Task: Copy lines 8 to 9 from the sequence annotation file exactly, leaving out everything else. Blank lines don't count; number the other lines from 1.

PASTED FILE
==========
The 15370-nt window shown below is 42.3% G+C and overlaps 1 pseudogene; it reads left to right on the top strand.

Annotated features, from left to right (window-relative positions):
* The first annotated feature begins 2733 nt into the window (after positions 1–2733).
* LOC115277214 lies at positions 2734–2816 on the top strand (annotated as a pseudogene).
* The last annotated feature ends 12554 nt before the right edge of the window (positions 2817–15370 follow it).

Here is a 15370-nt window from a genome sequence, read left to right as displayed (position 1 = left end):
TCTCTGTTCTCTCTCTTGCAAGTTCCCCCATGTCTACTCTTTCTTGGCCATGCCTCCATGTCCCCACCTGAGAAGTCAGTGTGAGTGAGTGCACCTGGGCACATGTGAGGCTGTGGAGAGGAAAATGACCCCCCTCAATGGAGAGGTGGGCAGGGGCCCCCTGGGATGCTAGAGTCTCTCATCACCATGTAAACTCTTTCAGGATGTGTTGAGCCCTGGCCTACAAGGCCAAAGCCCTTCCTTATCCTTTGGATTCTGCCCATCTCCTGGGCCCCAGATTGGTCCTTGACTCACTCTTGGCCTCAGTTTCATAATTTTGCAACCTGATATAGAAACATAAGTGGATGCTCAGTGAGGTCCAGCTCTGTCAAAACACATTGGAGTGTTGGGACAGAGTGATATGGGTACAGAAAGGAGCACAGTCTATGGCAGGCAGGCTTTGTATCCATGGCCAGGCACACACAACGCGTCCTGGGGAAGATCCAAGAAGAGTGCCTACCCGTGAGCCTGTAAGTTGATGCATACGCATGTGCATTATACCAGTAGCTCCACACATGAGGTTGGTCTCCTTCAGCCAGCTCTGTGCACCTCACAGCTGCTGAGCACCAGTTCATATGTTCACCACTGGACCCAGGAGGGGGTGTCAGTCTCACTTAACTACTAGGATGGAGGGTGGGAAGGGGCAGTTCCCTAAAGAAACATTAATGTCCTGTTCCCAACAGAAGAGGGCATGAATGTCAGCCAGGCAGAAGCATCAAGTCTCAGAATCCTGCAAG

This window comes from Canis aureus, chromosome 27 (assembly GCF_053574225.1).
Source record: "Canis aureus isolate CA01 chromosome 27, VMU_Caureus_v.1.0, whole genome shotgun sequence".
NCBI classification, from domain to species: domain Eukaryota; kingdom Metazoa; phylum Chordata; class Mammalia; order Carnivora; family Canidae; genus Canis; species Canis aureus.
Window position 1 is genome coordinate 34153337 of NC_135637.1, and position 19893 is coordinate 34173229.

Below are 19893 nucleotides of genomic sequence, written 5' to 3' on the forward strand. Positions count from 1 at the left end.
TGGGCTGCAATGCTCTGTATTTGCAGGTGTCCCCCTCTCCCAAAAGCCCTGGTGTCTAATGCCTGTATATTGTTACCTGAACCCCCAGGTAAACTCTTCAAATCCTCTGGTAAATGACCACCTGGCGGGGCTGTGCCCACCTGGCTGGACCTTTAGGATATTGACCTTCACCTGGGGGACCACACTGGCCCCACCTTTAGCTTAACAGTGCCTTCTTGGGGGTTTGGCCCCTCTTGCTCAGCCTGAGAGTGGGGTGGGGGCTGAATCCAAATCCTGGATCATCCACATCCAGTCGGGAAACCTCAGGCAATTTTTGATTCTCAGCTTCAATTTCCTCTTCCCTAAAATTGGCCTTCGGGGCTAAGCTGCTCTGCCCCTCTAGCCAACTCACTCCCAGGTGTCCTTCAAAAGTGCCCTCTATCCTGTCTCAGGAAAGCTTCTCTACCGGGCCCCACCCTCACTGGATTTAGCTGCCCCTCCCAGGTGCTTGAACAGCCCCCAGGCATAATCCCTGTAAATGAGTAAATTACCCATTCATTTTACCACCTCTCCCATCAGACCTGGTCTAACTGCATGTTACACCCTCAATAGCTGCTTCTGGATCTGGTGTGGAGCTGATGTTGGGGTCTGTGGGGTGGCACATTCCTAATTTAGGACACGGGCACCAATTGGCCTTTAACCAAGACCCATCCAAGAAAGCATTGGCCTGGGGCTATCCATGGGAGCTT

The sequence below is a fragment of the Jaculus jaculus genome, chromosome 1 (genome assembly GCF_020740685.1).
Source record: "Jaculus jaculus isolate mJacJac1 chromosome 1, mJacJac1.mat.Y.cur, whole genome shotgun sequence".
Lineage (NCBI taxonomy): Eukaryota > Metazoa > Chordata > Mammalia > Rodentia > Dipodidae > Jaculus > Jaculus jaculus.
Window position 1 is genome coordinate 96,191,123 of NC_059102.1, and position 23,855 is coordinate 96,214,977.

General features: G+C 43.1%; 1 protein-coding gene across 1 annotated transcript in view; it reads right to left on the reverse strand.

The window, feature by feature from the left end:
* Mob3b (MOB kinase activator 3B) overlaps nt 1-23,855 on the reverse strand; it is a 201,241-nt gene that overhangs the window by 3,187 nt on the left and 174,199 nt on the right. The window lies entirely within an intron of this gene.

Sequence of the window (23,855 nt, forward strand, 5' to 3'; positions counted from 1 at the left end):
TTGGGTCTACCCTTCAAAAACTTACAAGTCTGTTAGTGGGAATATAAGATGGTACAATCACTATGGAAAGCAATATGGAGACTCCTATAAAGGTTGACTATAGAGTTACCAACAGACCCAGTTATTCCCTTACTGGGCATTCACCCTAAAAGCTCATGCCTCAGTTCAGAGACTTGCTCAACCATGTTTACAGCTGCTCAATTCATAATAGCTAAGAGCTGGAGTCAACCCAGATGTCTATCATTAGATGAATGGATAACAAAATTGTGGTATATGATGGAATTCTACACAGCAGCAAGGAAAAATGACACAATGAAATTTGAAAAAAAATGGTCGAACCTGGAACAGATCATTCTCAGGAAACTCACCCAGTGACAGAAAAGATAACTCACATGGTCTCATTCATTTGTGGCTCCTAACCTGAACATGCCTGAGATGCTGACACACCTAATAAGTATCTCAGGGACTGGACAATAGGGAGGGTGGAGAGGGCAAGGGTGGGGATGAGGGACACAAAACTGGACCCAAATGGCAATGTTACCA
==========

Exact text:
This window comes from Canis aureus, chromosome 27 (assembly GCF_053574225.1).
Source record: "Canis aureus isolate CA01 chromosome 27, VMU_Caureus_v.1.0, whole genome shotgun sequence".